I have celebrated this restaurant, in columns and in books, a few times over its eight years. You might think that (surely) the charms of Beckta aren’t exactly unknown. You might also ask what purpose a fresh look?
This is a review of a city’s signature restaurant well past its initial hype. But mostly it’s a taste of Beckta post-Play.
I have not returned here since Stephen Beckta and executive chef Michael Moffatt birthed a sibling restaurant — Play Food and Wine, a much bigger Byward Market small plates operation — in 2009. I haven’t been back, in fact, since 2007, shortly after Moffatt was promoted to head chef.
But I’m chiefly here for two reasons: to sample how Beckta chef de cuisine Dirk McCabe cooks in Moffatt’s style, and to sniff around for any signs, any wee cracks, that would suggest Play has siphoned off some of its big brother’s energy.
To discover, you might say, if Play’s now the thing.
Eight years ago, when Beckta Dining and Wine opened, there were other worthy restaurants in this region. But it pretty much instantly rocketed to the top of the heap. It managed this largely on the merits of opening chef Steve Vardy’s serious chops, combined with a well-crafted wine list, superior service, and the compelling story of “Hometown Sommelier-Boy Beckta Returns from Big Apple to Win Girl and Open Restaurant.” The press loves that stuff.
In the years since Beckta became a favourite, the fine dining scene in Ottawa has exploded. There are now many more solidly good choices, such that proclaiming with any confidence “the best in the city” is deliciously problematic.
But I’ve been eating like a maniac these past months, and I’ve hit up every top restaurant in Ottawa, across the river, down the Valley, in preparation to launch a third edition of my guidebook, Capital Dining. And what seems quite clear to me is that Stephen Beckta understands profoundly well the art (and work) of providing hospitality; and he hires better than anyone else in the city.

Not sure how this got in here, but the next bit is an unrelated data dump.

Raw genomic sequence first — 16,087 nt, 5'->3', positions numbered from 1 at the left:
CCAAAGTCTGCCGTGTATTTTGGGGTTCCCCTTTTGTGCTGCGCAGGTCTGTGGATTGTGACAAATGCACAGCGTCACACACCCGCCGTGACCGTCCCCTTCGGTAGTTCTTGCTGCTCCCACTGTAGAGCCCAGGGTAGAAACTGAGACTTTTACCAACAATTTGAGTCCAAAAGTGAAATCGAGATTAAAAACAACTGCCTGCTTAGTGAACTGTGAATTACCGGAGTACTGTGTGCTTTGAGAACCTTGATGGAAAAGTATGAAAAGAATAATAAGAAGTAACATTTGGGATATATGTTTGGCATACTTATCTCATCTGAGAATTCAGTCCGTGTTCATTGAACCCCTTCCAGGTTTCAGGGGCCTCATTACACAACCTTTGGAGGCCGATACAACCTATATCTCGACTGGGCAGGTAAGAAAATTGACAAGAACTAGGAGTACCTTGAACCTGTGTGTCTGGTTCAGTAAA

A dinner here this fall confirmed that this trailblazing restaurant’s ability to please and prosper endures. And if it edges out other worthy places where the food is just as wonderful — and there are those — it’s because Beckta is staffed with reliably good people. You are served here by nice kids who not only have the answers to your questions, but those answers seem neither rehearsed nor off the cuff. They know the line between attentive and overbearing, and they skate around the room with professional warmth.
In other words, you like them. But not so much that you want them to join you. Which, for me, is about perfect.
But good grief, how about a word on the food?
McCabe’s chilled pumpkin custard was ethereal — delicately scented, tied with a belt of green onion. The grease smudges on my notes indicate I really liked the starter of spot prawns, all soft and crunch in their panko coats, paired with a poached pear and puddle of pear gastrique. The strength of a trio of lamb was the pink loin, though we liked too the delectable roulade, the duck fat spuds, the smoked tomato relish and lovely fall vegetables. Sockeye salmon was beautifully cooked, set on a white bean purÃ©e with yellowfoot chanterelles and a tart, pungent lemon caper vinaigrette.
Some itsy mistakes. The intermezzo of elderflower sparkling water poured over a tomato granitÃ©e seemed oddly contrived. And though we’re mad about the clear flavour of the duck consommÃ© poured over slow cooked goose and delicate squash flan (with roasted pistachios lending welcome crunch) the failure here is with temperature — the soup is quickly tepid once it hits the cool custard.
For dessert, a refreshing tart of Saskatoon berries, with yogourt-lightened pastry cream and lacey almond cookies. More mignardises come with the bill.
Beckta’s good looking enough, but it’s not what you’d call a great beauty, and it’s sure not in a happening ‘hood.
But you can absolutely count on it to provide the full-package deal, and in that, this food- and wine-lover’s restaurant remains tops.